Today I finished reading the gigantic, 642-page hardcover I've been hauling around--The Historian by Elizabeth Kostova. It is a vampire book, but that's not what attracted me to it. I don't think I would ever read something just because it was a vampire book. I liked this book because it was in some ways like a travel book--the characters go to cities I had previously never thought of visiting, like Sofia or Budapest, and the descriptions make me want to go there someday. (I really want to go to Istanbul, too.) Anyway, after finishing it, I started reading stuff about it on the Internet (which is a weird habit of mine) and I read some reviewers say that the book was a commentary on history and the concept of evil in the world. (Man's inhumanity to man.) It's true--I hadn't thought of it directly, but while reading it, I reflected on how the book talked about Vlad the Impaler's horrible actions, but also pointed out (in less specific, gory detail) that his enemy, Mehmed II, wasn't such a nice guy either. Modern atrocities were referenced as well.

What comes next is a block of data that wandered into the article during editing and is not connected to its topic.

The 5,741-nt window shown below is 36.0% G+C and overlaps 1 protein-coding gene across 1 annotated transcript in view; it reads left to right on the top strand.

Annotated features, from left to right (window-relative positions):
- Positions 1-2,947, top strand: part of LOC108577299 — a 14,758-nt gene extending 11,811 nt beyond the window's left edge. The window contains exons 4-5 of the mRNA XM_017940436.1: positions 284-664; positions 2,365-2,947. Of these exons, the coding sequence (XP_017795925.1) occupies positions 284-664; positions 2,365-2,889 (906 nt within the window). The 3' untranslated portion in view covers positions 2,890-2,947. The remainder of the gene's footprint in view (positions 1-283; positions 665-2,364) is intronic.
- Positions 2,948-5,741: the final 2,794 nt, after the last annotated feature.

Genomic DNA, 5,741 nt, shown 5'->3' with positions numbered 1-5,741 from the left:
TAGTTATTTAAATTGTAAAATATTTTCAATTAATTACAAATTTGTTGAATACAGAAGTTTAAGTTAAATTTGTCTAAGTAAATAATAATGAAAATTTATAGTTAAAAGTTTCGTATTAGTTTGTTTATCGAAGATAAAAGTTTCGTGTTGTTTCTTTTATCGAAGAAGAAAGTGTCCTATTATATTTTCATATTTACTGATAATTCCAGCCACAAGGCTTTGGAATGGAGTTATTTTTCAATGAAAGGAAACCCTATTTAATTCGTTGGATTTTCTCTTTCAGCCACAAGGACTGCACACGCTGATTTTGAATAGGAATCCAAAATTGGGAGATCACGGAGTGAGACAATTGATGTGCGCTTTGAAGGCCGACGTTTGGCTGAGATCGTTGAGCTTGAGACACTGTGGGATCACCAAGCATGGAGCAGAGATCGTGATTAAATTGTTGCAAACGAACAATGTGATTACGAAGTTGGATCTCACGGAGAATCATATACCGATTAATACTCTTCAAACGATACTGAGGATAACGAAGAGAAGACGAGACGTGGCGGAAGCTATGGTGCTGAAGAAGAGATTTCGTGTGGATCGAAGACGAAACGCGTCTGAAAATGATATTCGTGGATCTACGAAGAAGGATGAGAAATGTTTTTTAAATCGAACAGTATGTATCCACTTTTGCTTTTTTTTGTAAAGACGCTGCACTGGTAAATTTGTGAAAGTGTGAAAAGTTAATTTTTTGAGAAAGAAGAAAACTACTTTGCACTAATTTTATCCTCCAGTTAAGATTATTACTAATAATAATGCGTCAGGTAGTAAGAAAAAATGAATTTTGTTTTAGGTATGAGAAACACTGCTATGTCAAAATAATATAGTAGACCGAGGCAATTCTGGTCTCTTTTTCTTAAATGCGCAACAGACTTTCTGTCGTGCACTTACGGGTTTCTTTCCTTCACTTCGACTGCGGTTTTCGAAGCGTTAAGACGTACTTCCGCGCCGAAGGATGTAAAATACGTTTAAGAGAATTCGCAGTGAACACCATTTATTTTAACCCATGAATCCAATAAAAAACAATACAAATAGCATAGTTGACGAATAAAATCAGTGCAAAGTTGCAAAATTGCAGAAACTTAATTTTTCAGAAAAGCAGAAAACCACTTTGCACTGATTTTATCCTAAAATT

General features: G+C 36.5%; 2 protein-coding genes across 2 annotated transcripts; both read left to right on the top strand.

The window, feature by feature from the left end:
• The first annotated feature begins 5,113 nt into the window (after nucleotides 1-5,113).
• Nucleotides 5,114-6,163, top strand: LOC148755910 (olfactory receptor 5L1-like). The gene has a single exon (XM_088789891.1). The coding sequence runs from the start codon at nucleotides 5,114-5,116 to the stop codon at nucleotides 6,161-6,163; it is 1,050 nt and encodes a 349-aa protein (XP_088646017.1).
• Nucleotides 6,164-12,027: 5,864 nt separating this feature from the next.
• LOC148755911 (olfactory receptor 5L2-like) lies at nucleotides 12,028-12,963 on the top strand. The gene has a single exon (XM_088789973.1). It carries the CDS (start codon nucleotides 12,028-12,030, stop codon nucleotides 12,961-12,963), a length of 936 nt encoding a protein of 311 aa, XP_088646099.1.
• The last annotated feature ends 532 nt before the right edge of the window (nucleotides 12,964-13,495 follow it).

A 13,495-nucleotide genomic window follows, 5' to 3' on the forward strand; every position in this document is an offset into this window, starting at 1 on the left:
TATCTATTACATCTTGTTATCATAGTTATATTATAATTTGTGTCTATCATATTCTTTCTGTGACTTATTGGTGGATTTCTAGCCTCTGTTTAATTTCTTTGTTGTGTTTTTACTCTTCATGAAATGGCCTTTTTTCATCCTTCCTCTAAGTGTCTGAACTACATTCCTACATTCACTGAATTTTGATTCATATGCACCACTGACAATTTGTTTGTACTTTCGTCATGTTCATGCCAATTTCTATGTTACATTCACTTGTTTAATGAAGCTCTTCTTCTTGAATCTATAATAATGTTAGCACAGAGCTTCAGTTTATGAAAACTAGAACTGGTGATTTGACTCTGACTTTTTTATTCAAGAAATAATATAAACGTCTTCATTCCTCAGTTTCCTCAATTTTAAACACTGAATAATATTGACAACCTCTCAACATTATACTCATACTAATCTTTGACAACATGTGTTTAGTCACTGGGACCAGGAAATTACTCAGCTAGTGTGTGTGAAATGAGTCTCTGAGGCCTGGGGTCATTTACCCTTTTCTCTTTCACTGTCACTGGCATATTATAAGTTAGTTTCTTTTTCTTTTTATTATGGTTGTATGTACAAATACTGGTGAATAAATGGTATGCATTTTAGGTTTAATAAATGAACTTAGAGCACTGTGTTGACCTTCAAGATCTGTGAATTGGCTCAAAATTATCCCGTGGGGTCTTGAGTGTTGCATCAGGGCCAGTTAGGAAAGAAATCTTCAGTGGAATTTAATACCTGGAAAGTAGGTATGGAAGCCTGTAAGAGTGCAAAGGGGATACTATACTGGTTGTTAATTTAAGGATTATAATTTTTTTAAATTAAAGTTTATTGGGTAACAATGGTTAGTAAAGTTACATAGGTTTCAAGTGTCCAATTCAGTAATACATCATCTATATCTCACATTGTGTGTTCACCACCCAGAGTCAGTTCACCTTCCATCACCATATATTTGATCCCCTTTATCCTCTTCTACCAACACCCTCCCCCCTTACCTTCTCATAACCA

Earlier today, a friend of mine, who is Somali, told me one of the most horrible, sad stories I've heard in a long time--something that happened in Somalia over the weekend. I don't know the people involved, but for some reason, this story made me sadder than anything I've heard or read in the newspaper for a long time.

How did I have the luck of being born in a country where people don't get shot in their own living room by people fighting outside in the street? I frequently feel like I have some kind of responsibility, since I have this luck and certain skills and resources (health, money, etc), to do something for the world. More than I do already. I know that saving rare plants is important, and I believe that conservation is connected to human rights issues (in short--because conservation has to do with availability of resources, and availability of resources such as food and fuel is tied into not just quality of life, but things people go to war over) but can I do more?